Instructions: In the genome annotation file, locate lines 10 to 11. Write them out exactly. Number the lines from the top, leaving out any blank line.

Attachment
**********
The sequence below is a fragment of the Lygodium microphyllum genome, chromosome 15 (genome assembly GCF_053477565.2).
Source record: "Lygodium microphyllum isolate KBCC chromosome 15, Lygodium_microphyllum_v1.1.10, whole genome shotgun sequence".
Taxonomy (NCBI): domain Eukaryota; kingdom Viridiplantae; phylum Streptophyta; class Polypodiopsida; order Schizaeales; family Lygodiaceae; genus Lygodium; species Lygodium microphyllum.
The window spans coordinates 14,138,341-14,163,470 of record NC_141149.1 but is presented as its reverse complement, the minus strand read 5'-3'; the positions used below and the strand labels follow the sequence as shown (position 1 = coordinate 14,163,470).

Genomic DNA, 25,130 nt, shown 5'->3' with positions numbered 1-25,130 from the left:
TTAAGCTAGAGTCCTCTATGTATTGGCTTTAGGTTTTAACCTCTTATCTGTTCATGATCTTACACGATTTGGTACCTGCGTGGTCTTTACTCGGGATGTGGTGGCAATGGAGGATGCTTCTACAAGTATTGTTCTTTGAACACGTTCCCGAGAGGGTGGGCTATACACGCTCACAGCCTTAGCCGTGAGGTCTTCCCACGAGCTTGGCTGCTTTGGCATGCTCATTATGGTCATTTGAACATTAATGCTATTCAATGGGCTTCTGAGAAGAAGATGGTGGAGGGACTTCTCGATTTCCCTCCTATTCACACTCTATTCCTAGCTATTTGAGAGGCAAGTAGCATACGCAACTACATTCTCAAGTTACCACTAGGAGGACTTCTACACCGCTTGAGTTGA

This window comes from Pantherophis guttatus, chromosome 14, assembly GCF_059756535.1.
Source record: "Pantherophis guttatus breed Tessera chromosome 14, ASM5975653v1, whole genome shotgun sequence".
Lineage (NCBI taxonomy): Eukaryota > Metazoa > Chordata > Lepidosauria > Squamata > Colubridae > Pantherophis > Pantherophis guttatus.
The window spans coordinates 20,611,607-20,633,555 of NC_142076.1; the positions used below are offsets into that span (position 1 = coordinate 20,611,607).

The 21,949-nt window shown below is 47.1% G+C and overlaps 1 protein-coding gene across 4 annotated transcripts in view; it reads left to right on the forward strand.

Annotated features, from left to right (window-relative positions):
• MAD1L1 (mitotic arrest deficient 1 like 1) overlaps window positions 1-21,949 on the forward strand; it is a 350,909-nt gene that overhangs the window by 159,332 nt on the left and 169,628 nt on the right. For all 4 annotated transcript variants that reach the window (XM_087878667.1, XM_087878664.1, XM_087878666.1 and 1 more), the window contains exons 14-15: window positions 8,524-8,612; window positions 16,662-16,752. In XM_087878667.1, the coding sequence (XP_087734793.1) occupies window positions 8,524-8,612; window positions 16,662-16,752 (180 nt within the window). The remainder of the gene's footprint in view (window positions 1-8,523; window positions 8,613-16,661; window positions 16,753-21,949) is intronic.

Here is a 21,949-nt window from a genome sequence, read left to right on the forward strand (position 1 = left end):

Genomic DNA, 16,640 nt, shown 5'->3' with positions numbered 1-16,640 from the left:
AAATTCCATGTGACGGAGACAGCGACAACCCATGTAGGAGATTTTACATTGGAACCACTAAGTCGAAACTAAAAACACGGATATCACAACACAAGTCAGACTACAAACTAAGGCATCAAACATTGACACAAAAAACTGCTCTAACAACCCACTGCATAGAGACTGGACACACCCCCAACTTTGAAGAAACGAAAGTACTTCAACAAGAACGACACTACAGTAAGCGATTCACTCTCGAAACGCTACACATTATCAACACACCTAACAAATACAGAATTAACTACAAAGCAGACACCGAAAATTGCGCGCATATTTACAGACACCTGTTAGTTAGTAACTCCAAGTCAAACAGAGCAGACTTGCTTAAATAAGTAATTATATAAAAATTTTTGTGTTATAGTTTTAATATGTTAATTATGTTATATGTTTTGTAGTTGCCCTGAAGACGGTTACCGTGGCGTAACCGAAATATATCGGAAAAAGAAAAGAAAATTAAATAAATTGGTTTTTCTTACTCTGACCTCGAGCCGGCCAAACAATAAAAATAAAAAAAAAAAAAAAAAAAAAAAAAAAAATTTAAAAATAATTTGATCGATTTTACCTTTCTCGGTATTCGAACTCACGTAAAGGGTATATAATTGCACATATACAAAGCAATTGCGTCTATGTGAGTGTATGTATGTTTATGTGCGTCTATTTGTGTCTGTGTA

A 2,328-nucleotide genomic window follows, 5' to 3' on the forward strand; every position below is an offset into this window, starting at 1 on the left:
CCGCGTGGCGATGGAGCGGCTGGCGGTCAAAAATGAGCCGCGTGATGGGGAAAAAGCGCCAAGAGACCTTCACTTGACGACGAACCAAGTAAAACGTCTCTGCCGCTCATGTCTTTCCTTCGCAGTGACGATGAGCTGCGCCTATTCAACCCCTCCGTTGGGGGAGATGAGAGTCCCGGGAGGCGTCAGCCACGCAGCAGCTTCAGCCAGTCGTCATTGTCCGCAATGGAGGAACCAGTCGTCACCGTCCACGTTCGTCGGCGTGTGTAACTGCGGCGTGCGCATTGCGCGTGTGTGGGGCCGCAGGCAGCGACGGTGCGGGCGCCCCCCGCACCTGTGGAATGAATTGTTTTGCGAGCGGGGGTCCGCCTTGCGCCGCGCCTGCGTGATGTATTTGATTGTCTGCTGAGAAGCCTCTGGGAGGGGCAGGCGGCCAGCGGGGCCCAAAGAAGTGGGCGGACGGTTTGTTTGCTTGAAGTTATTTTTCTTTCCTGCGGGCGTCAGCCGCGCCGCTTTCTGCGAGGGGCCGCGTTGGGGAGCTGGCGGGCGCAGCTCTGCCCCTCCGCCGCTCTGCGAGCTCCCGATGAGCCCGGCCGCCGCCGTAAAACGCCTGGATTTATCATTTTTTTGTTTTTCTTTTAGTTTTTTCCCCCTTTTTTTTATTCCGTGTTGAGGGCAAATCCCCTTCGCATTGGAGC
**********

The window spans coordinates 20,611,607-20,633,555 of NC_142076.1; the positions used below are offsets into that span (position 1 = coordinate 20,611,607).

The 21,949-nt window shown below is 47.1% G+C and overlaps 1 protein-coding gene across 4 annotated transcripts in view; it reads left to right on the forward strand.